Tuesday, 4 September 2012

religion and evolution

Quoting Ray Comfort:
“Bill Nye is living in the same dream-world as Charles Darwin, Richard Dawkins and their cut-and-paste clone believers,” Comfort told WND. “These devotees believe in the fairytale of evolution and quote Einstein (who wasn’t an atheist) and Mark Twain (who wasn’t an atheist) as though they too denied God’s existence, when they didn’t.”
Via the Sensuous Curmudgeon.

I rewatched the Bill Nye video -no hardship there - and noted that Nye never mentioned 'Christianity' or 'religion'.  He did talk about creationism but creationism is by no means all of Christianity.  Comfort is not alone in conflating the two concepts, and I have to wonder, because he surely has been corrected before now, how he can state  that evolution = atheism and still expect to retain credibility.  If his mission is to convert atheists to his religious beliefs, one would imagine that he would be forced to be more honest. Perhaps his mission is merely to literally preach to the converted and continue to receive their money.

At Ask the Atheist, the question “Does belief in evolution lead to atheism?” was debated and I definitely see evolution guiding seekers that way (toward atheism) but noted religious leaders and scientists-who-are-also-religious suggest otherwise.  At the Clergy Letter Project, more than 12,000 Christian Clergyfolk have signed a letter stating that the theory of evolution does not contradict their Christian beliefs.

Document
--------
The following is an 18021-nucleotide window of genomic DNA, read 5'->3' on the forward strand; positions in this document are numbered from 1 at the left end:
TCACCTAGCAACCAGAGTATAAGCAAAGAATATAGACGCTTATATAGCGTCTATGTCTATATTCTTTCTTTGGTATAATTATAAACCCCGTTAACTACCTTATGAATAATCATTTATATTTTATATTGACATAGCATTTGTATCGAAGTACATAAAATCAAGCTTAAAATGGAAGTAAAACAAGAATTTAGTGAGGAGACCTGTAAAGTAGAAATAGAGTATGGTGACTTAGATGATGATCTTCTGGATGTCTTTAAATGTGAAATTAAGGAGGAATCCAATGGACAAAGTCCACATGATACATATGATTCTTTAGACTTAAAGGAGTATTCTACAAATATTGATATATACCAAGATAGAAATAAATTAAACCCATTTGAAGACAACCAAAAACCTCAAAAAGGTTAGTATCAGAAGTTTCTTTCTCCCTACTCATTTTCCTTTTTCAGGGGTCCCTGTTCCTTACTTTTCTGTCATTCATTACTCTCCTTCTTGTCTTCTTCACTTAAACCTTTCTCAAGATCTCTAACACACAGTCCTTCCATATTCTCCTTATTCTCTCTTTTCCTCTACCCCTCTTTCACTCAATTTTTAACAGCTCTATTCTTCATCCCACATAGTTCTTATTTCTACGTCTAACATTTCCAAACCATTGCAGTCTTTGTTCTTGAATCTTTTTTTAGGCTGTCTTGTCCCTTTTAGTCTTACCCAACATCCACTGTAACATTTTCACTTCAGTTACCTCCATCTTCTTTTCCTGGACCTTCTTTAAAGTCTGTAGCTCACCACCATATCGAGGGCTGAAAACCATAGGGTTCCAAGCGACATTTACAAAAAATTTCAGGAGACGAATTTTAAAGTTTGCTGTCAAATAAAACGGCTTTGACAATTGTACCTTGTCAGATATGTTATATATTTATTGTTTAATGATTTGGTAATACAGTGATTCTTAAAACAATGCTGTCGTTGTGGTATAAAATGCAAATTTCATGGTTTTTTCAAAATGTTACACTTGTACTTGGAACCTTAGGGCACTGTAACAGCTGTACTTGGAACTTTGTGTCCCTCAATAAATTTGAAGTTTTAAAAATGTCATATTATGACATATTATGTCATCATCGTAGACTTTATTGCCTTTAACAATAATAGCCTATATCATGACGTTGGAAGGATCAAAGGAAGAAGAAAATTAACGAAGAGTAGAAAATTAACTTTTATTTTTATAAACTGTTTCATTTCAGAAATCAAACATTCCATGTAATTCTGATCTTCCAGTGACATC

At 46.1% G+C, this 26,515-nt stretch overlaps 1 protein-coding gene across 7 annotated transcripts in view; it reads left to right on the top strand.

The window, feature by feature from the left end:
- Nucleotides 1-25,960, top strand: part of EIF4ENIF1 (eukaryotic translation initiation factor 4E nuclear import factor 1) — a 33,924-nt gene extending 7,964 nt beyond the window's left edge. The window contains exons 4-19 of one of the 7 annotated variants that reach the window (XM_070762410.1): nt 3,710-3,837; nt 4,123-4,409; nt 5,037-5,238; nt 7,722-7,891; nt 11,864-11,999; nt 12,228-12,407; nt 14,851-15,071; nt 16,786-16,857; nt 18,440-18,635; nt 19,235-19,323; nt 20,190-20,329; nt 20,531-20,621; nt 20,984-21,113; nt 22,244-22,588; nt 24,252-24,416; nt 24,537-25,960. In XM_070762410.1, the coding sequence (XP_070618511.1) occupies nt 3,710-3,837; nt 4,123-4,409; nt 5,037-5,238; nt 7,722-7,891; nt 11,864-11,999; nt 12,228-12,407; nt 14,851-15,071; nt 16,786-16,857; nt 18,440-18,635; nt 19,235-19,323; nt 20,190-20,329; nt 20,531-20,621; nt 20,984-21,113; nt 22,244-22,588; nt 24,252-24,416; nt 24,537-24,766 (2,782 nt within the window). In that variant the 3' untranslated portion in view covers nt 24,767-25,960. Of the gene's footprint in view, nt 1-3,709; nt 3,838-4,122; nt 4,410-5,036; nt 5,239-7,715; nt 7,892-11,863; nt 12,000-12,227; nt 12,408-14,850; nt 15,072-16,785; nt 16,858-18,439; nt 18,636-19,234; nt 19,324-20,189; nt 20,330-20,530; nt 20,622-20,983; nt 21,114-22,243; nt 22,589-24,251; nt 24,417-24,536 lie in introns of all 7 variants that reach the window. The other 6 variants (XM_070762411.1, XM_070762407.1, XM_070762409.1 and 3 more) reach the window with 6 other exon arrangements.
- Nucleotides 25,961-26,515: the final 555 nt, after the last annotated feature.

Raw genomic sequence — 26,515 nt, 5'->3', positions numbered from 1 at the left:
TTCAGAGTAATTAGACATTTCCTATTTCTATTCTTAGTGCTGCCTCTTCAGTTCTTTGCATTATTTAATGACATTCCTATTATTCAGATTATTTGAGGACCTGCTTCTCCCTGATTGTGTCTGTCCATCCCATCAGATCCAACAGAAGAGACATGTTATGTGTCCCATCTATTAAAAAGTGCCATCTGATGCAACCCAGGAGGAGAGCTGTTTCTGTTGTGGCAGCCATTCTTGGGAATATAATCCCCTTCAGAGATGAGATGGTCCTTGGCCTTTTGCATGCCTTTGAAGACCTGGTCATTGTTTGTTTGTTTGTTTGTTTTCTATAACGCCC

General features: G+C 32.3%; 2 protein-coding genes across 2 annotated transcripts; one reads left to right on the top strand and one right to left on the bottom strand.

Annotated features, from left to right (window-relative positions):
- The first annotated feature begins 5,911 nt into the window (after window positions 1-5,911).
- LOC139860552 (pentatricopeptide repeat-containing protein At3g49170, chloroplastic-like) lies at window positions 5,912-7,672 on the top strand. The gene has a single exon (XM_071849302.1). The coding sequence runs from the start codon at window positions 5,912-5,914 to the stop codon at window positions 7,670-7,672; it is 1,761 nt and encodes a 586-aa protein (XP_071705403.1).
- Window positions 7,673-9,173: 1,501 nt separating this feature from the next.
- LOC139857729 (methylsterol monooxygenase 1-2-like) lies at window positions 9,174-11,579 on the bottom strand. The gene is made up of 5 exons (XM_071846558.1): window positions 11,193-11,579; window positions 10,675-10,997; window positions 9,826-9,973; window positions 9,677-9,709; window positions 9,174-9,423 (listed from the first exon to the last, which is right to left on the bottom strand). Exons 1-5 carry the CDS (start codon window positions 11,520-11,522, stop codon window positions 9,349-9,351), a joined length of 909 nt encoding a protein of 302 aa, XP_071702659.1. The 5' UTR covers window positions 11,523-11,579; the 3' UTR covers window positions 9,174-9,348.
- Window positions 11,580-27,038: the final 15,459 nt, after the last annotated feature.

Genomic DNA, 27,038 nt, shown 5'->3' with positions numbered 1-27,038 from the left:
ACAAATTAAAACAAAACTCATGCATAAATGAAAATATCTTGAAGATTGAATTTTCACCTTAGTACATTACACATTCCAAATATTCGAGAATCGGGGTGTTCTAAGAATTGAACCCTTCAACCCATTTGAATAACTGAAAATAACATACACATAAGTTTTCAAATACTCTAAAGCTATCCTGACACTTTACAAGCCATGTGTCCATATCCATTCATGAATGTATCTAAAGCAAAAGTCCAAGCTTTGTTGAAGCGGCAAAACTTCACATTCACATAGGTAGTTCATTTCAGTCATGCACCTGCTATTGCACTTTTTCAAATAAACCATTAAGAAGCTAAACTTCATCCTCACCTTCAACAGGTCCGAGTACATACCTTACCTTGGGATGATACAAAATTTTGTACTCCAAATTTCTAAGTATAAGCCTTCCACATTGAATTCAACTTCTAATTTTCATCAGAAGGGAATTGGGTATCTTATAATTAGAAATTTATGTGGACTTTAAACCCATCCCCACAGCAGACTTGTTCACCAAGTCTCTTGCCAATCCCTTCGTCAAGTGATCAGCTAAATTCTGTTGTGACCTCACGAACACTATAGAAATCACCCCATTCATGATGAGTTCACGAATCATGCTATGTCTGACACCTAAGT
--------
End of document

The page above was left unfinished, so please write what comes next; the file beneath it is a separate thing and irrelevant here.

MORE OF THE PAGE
I think this is the appropriate place to discuss a problem with many of the scientists placed on lists of believers and hence creationists.  I actually see two problems, but one is simple to point out and move on from.  Many scientists are Christian but also evolutionists.  Others, like Einstein, have very peculiar ideas about religion and cannot easily be considered Christians or Jew or be fit into any organized religion.

The second problem is timing.  da Vinci might have been a creationist - and I don’t think he fits a model that most creationists would accept - but he also died long before evolution was even considered.  Similarly, Lord Kelvin estimated the age of the Earth (to 20-400 million years of age) before radioactivity was discovered.  I am certain that the age he settled on was the result of serious and rigorous work.  However, his result can’t be seen as a refutation of later estimates because he was unaware of a key discovery.  Newton was a creationist but this can’t be held as a refutation of evolution because Darwin proposed his theory long after Newton died.

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